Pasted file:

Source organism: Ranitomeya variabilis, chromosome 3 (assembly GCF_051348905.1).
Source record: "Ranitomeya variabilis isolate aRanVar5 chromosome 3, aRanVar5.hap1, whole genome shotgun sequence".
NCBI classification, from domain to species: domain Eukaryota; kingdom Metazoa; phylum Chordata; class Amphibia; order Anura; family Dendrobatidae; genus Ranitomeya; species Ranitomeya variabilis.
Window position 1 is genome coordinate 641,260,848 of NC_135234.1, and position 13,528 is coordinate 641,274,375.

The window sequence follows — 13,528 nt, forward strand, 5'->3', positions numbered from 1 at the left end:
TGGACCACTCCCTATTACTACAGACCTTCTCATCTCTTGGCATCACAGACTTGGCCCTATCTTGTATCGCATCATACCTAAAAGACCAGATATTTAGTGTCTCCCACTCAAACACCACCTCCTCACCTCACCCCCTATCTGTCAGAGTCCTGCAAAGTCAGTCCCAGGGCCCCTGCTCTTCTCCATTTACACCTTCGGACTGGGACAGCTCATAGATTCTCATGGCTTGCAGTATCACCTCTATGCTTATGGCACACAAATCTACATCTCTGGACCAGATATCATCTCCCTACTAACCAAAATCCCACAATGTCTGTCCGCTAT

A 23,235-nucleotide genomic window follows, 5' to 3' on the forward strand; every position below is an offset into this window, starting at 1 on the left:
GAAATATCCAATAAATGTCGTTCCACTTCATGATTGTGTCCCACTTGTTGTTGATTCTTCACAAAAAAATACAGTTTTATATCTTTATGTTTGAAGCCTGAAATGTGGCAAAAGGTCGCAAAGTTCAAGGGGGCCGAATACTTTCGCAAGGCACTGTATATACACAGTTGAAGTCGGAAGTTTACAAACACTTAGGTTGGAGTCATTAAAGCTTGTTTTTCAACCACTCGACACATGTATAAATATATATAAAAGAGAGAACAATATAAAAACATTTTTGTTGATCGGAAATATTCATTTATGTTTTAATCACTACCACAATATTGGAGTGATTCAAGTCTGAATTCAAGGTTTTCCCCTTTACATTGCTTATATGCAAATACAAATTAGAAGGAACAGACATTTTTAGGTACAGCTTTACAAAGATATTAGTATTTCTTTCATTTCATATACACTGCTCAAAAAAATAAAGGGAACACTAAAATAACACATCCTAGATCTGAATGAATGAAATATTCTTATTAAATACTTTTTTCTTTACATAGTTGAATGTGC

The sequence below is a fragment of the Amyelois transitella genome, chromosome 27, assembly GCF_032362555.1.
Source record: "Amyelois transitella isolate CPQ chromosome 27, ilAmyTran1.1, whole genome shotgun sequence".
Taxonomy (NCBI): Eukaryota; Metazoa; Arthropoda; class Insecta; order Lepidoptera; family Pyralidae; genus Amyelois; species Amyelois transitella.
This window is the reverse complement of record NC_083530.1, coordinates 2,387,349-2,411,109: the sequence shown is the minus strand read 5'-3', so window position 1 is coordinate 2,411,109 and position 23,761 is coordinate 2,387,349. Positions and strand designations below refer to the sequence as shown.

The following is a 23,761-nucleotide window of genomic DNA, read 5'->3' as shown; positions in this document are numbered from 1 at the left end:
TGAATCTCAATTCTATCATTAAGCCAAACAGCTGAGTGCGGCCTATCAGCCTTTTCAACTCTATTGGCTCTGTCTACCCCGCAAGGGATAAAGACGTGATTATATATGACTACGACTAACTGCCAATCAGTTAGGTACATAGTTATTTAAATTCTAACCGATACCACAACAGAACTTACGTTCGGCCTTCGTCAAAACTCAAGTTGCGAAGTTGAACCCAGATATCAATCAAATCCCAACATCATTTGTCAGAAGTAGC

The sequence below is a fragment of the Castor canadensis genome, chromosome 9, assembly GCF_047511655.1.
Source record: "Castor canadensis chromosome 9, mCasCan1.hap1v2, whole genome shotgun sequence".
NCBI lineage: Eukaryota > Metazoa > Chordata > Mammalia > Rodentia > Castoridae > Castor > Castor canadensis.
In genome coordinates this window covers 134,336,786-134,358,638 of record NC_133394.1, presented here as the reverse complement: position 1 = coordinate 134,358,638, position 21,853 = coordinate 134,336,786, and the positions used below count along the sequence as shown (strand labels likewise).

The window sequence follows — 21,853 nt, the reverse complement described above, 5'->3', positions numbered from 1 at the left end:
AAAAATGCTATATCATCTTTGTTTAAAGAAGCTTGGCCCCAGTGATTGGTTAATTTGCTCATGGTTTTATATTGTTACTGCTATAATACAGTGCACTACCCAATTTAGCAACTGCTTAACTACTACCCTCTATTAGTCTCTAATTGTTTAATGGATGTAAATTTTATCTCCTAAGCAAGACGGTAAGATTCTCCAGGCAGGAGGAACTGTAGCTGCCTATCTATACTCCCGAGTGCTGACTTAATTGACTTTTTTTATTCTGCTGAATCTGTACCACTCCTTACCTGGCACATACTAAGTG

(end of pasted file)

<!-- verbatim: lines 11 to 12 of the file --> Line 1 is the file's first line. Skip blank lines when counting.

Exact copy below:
Taxonomy (NCBI): Eukaryota; Metazoa; Arthropoda; class Insecta; order Lepidoptera; family Pyralidae; genus Amyelois; species Amyelois transitella.
This window is the reverse complement of record NC_083530.1, coordinates 2,387,349-2,411,109: the sequence shown is the minus strand read 5'-3', so window position 1 is coordinate 2,411,109 and position 23,761 is coordinate 2,387,349. Positions and strand designations below refer to the sequence as shown.